FLETTNER ROTOR SHIP PDF

Many ingenious inventions appeared; but many were either given no chance at all, or else, after a promising start, lost favour and disappeared. The ship which could carry cargo with the greatest economy was the one which got business. Germany, particularly hard hit by the surrender of her Merchant Service, had the greatest need for economical ships and probably possessed the most ingenious inventors to supply them. Time and again in the history of shipping the disast- rous effects of a slump had been overcome only by drastic technical improvement, such as the replacement of the paddle by the screw, the introduction of the surface condenser, the compound engine, the tripleexpansion engine, and other economizers.

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Whirring away, two rotor sails provide auxiliary forward thrust to a cargo ship. Now, the physics behind such curving kicks is set to be used to propel ocean ships more efficiently. Early next year, a tanker vessel owned by Maersk, the Danish transportation conglomerate, and a passenger ship owned by Viking Line will be outfitted with spinning cylinders on their decks. Rotor sails rely on a bit of aerodynamics known as the Magnus effect. In the s, German physicist Heinrich Gustav Magnus noticed that when moving through air a spinning object such as a ball experiences a sideways force.

The force comes about as follows. If the ball were not spinning, air would stream straight past it, creating a swirling wake that would stretch out directly behind the ball like the tail of a comet. The turning surface of a spinning ball, however, drags some air with it.

Thus, the spinning ball gets a sideways shove. In the early 20th century, scientists proposed using the Magnus effect to propel ships. German engineer Anton Flettner replaced square meters of sail cloth on the schooner Buckau with two meter-tall steel rotor sails, which were set spinning using a small engine.

In , the Buckau crossed the Atlantic Ocean. However, Flettner failed to find investors interested in rotor sail—powered ships. Fuel prices were simply too low and there were no environmental regulations limiting ship emissions. But the economic breeze may be freshening for sail power. All that commerce comes at an environmental price: Most vessels burn heavy fuel oil, producing heat-trapping carbon dioxide as well as soot and sulfur compounds that contribute to acid rain.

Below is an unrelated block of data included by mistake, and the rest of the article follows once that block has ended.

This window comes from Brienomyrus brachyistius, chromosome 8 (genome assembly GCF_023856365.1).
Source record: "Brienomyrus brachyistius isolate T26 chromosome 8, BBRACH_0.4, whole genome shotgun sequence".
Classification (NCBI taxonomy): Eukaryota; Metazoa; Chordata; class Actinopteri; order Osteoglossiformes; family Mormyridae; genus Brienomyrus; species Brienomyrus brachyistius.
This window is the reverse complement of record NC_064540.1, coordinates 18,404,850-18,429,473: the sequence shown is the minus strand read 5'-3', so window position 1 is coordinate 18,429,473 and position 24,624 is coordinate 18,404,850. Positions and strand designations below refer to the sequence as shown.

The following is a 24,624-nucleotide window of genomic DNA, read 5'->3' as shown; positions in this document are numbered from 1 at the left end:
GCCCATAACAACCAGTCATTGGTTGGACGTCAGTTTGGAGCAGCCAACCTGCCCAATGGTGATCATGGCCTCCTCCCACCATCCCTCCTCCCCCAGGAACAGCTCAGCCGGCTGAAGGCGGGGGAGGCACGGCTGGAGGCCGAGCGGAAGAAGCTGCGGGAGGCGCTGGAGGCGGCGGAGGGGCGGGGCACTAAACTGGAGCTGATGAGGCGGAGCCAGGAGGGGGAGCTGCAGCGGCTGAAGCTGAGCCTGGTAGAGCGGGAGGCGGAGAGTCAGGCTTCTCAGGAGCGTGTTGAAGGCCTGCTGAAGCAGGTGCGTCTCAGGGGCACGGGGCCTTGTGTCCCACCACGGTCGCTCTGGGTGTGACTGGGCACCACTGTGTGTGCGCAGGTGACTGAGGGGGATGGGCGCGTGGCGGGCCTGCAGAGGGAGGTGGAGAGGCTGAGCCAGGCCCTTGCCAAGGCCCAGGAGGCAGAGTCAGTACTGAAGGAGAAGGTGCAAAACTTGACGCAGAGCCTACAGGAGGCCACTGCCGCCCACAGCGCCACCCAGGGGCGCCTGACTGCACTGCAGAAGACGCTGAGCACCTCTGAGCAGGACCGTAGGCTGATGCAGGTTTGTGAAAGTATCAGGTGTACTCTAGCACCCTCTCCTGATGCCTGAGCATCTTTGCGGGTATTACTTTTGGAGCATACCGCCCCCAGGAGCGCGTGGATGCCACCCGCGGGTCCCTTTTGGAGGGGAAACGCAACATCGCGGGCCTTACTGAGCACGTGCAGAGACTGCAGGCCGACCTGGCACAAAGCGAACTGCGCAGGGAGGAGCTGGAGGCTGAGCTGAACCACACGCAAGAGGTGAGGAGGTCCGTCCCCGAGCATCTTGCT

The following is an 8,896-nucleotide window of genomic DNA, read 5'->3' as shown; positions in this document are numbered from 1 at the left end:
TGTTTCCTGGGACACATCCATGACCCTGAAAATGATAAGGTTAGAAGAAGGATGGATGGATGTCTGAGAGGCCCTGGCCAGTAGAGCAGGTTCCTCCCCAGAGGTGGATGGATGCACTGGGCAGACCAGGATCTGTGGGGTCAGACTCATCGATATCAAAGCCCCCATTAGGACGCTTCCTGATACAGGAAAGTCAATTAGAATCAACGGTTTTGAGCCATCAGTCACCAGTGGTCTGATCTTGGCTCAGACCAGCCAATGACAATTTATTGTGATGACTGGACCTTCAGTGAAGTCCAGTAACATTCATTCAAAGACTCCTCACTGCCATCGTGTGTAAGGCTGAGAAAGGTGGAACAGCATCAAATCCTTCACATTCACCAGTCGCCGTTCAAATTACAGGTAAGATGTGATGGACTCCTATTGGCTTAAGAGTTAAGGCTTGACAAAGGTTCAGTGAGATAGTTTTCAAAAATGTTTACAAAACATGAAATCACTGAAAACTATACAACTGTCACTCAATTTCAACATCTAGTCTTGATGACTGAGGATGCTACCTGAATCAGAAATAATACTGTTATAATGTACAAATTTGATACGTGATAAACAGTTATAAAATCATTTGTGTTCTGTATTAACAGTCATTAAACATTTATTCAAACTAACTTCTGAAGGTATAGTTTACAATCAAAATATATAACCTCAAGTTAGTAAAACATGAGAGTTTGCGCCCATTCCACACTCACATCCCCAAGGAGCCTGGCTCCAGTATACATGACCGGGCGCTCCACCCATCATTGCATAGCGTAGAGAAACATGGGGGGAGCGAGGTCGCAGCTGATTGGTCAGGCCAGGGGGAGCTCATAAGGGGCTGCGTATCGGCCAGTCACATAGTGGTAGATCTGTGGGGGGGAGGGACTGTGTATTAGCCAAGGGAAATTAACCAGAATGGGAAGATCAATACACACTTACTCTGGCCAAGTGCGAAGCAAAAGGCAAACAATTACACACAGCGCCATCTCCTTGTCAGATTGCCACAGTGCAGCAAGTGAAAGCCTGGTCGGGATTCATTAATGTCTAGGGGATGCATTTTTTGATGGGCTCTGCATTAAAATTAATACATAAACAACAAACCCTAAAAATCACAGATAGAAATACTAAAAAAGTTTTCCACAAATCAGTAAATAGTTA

Norsepower rotor The surface of the rotating cylinder drags air with it, which deflects the air pas -.

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Flettner rotor

MONOROTOR SYSTEM Recent decades have brought a host of green ship technologies such as less resistant hull shapes and coatings, more efficient engines and propellers, waste heat recovery and many others, altogether resulting in substantial fuel savings and carbon emission mitigation. However, mainly aimed at new builds, most of the innovations cannot be implemented cost effectively to existing vessels. So, for the majority of the about 40, merchant ships around today, slow steaming remains the main route towards meaningful fuel savings. In any case, when all is said and done a vessel relying only on its engine for propulsion still needs to burn substantial amounts of fossil fuel to move cargo on the high seas.

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Flettner-Rotor

Whirring away, two rotor sails provide auxiliary forward thrust to a cargo ship. Now, the physics behind such curving kicks is set to be used to propel ocean ships more efficiently. Early next year, a tanker vessel owned by Maersk, the Danish transportation conglomerate, and a passenger ship owned by Viking Line will be outfitted with spinning cylinders on their decks. Rotor sails rely on a bit of aerodynamics known as the Magnus effect. In the s, German physicist Heinrich Gustav Magnus noticed that when moving through air a spinning object such as a ball experiences a sideways force. The force comes about as follows. If the ball were not spinning, air would stream straight past it, creating a swirling wake that would stretch out directly behind the ball like the tail of a comet.

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